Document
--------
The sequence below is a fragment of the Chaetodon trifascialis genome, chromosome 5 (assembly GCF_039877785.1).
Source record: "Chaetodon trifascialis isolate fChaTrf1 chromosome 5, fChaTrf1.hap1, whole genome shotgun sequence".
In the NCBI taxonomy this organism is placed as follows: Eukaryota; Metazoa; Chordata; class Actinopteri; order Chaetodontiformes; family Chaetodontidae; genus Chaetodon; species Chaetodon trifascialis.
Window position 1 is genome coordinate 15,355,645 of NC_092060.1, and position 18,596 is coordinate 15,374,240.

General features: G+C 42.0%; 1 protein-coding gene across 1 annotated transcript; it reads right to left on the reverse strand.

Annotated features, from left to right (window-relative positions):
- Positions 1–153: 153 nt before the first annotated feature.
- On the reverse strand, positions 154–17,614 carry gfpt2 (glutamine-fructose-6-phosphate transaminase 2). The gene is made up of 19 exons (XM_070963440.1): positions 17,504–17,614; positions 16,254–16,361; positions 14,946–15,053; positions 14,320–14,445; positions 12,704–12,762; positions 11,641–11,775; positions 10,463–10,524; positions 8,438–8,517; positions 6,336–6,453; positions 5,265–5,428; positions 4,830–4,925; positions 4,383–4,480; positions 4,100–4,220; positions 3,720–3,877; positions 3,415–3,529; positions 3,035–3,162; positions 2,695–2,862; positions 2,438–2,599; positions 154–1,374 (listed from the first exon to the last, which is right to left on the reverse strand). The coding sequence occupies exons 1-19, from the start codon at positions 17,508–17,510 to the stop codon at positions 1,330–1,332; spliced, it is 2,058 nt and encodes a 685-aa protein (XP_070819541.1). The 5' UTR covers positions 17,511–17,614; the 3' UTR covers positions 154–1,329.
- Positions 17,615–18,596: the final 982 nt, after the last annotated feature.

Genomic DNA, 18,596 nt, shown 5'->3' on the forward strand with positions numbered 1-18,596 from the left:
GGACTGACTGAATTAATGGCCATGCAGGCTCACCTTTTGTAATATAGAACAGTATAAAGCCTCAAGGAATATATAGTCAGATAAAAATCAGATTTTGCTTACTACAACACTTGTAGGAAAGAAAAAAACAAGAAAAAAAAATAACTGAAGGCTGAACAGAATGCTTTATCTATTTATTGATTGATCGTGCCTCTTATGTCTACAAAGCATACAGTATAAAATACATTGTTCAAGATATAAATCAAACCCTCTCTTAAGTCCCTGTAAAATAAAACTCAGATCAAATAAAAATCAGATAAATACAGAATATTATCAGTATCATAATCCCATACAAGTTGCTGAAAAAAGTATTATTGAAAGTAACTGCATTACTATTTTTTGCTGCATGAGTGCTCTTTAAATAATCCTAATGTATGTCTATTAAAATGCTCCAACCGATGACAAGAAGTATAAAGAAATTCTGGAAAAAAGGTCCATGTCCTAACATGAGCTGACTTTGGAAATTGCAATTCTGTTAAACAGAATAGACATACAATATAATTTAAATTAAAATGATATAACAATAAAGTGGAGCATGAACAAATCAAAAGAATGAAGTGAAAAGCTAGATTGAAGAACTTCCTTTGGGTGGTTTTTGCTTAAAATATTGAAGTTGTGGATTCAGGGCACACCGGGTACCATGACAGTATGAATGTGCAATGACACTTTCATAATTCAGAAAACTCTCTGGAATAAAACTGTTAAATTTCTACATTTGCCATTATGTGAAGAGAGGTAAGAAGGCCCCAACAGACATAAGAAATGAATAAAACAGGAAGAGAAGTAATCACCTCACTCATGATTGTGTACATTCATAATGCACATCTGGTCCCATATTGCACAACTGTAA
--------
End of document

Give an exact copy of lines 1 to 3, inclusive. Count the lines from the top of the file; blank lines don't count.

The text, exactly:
The sequence below is a fragment of the Chaetodon trifascialis genome, chromosome 5 (assembly GCF_039877785.1).
Source record: "Chaetodon trifascialis isolate fChaTrf1 chromosome 5, fChaTrf1.hap1, whole genome shotgun sequence".
In the NCBI taxonomy this organism is placed as follows: Eukaryota; Metazoa; Chordata; class Actinopteri; order Chaetodontiformes; family Chaetodontidae; genus Chaetodon; species Chaetodon trifascialis.